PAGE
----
Musicologists tend not to like this Symphony and its reputation dwindled in the West in the post-War period. Maybe it is true that it has defects when thought of as an exercise in composition, but fortunately I am not a professional critic so I am quite content to say that for me, personally, this work has an emotional impact like few others and it is one of my favourites in the whole symphonic repertoire. Last night the Orchestra of Welsh National Opera delivered an impassioned performance that confirmed everything I felt about this work but with the added dimensions that you can only get from a live performance.

From the immaculately controlled crescendo representing the advancing invaders that erupts into a nightmarish depiction of the ensuing battle right through to the last movement with its ending in resolution tempered in bitterness and regret, this performance had me gripped. The Orchestra of Welsh National Opera played as if their lives depended on it, and the climactic moments were authentically terrifying and, it goes without saying, wonderfully loud. Many congratulations to Tomáš Hanus for inspiring his musicians to such heights. He looked absolutely drained at the end, as he acknowledged the applause of a very appreciative audience in St David’s Hall.

It’s a shame that there were so many empty seats. That often seems to be the case when the music is relatively `modern’. The Cardiff audience does seem to have rather conservative tastes in that way. On the way out of the Hall after the performance all the comments I heard – and those afterwards on Twitter – were overwhelmingly enthusiastic. I feel privileged to have been among those present at this thrilling event.

UPDATE: I didn’t realise it was being broadcast live on BBC Radio 3 and is now available on iPlayer here for you to share the experience!

Handel’s Messiah

Posted in Music with tags , , , , on December 14, 2016 by telescoper

A performance of Handel‘s Messiah at St David’s Hall is always a pretty sure sign that the Christmas season is upon us, although the work itself was actually first performed at Easter and it’s by no means clear why it ended up being so strongly associated with this time of year. Whatever the reason I don’t mind admitting that Messiah is a piece that’s redolent with nostalgia for me – some of the texts remind me a lot of Sunday School and singing in a church choir when I was little and then, a bit later, listening to the whole thing at Christmas time at the City Hall in Newcastle. I loved it then, and still do now, over 40 years later. I know it’s possible to take nostalgia too far – nobody can afford to spend too much time living in the past – but I think it’s good to stay in contact with your memories and the things that shaped you when you were young. It’s actually been far too long – six years in fact – since I last went to a performance of Messiah (in the same venue) so  I relished the chance to hear it again.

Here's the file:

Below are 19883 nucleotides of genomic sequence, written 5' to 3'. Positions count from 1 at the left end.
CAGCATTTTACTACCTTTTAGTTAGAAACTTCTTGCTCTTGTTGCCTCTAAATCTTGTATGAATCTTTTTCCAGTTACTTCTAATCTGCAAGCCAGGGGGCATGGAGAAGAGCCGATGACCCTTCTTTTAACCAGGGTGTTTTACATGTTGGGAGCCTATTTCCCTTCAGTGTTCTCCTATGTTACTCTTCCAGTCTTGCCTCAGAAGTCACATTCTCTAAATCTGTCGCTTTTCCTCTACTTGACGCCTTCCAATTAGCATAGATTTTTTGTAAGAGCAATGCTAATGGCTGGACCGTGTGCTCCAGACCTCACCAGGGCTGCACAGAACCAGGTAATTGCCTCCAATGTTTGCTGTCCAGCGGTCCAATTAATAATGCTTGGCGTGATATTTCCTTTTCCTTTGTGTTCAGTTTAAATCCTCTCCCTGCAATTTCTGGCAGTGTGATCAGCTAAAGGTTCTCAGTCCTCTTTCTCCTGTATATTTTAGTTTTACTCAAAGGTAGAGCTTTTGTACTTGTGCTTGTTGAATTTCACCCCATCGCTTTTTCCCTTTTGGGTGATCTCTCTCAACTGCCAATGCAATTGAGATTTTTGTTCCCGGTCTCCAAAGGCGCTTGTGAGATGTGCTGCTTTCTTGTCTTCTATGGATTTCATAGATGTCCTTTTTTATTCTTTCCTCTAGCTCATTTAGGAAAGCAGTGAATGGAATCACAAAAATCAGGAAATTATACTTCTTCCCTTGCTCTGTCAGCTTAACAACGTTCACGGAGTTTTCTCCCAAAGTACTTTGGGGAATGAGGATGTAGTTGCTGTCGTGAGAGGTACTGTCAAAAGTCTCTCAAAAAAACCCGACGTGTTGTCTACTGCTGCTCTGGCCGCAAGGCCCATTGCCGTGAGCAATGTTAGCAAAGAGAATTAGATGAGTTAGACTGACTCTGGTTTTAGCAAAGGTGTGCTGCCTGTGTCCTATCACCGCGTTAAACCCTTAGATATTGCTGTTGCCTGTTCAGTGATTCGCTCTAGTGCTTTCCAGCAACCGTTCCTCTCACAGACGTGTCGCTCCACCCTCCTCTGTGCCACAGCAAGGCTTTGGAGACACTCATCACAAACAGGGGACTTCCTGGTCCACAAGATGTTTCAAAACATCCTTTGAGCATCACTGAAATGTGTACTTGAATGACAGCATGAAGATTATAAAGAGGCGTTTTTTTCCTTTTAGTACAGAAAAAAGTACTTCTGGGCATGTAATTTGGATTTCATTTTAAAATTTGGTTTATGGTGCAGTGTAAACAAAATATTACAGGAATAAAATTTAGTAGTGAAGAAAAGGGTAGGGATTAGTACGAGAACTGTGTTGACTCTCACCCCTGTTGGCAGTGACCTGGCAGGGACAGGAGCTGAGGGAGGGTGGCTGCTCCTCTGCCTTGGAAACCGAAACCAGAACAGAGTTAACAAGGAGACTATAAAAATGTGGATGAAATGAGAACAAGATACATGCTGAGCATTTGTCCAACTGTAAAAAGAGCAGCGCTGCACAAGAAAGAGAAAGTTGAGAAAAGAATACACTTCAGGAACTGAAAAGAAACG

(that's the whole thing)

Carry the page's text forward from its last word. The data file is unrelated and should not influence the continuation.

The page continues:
Messiah is the most frequently performed choral work in the entire repertoire, and so much has been said and written about it already that I’m not going to say much about here, except for one thing  that struck me about it last night that I hadn’t thought about before which makes it quite an unusual work: unlike most other oratorios I’ve heard, the four vocalists are not associated with specific characters or roles. The reason for that is that the work spans the entire biblical story of the Messiah, from Old Testament prophecy to the Nativity (Part 1) , the Passion of Christ (Part II, culminating in the Hallelujah Chorus), and the Resurrection of the Dead (Part III). The Nativity only features (briefly) in Part I, which is why it’s a little curious that Messiah is so strongly associated with Christmas.